Fire Alarm Mishap


A senior “cookout” contributed to fire alarms sounding during NESA Science testing. The Fire Department responded, and students were evacuated in the middle of the state test. No injuries were reported.

by Makenna Hrabik

It was just a normal day of NESA testing until the blaring noise of the fire alarms stopped the progress of the first wave of NESA testers early in the morning of April 16. The uncompleted tests were paused by the students who were not finished as they were ordered to leave the building, just like with any other fire drill. But what the students did not know was this was not a drill. Students instantly suspected that it was a real alarm because the school wouldn’t be expected to perform a fire drill during a state exam.

“We assumed it was a real evacuation since it was interrupting testing,” junior Megan Willms said. She said she  was testing when the alarms sounded.

As all the students stood outside in the cold and windy weather conditions, the fire trucks quickly pulled up to the school. The firefighters bolted inside without hesitation in order to find the cause of the alarms. Although Principal Dan Radica had found that the cause of the fire was the excess smoke and heat from a burnt hotdog, state and federal regulations require that the school be evacuated and the professionals must respond and identify the cause of the alarms for safety purposes.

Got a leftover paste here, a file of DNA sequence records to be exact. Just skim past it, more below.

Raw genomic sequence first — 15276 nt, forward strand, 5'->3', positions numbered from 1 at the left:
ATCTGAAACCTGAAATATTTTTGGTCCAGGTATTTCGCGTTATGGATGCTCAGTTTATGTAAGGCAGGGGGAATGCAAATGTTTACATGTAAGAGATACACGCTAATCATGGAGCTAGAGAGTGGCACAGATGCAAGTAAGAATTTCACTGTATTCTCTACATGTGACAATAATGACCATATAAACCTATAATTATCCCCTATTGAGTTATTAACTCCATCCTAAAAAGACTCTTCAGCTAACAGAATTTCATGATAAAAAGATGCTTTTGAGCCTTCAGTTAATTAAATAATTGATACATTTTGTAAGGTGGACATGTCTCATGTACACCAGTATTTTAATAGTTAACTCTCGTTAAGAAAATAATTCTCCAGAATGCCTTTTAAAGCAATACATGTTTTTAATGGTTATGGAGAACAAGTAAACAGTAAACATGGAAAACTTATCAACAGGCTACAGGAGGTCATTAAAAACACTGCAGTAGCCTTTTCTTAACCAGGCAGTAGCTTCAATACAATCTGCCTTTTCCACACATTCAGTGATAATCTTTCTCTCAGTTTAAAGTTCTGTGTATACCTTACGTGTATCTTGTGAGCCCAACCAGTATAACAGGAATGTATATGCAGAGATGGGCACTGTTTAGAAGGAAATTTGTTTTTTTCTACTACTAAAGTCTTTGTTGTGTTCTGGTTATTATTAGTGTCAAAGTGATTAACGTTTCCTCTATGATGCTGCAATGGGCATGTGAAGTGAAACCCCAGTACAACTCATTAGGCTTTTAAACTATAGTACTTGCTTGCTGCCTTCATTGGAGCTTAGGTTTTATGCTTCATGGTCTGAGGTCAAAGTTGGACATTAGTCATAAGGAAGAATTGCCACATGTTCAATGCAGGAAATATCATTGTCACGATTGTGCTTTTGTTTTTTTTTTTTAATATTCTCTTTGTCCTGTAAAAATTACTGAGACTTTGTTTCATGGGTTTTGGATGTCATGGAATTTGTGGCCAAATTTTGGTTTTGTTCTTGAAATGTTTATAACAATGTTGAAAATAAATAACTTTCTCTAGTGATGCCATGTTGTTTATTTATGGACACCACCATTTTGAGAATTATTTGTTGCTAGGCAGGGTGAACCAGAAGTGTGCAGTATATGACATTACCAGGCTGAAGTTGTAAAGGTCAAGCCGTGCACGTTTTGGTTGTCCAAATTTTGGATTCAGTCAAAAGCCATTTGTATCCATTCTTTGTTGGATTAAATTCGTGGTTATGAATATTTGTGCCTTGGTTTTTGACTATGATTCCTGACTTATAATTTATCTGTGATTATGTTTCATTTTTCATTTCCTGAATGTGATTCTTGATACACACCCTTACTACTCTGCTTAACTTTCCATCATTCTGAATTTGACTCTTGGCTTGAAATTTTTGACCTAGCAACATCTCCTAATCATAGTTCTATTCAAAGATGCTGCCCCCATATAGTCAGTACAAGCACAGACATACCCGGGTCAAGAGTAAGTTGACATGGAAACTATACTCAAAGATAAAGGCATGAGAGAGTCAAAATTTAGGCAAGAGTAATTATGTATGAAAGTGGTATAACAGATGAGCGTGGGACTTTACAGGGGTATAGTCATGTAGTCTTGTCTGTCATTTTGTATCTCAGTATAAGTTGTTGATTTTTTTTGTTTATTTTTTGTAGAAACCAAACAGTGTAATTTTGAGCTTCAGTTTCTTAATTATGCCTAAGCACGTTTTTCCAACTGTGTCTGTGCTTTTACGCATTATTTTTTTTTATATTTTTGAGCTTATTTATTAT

Once they had figured out the primary cause of the alarms going off, another alarm went off shortly after while the students were still being evacuated. Radicia and the firefighters soon figured out that a smoke alarm near the restrooms by the band room had an electrical problem that caused it to misfire.

“The misfire of the second alarm wouldn’t silence due to complications and kept us from going inside,” Radicia, said.

Luckily for Radicia and the juniors who had been testing, only eight out of the 85 students participating in the test were not finished. Thankfully for these eight students, they were able to pause the test and finish it after the fire drill. Throughout this whole process, no students lost any previous progress, and the drill was not detrimental to the NESA scores according to Radicia.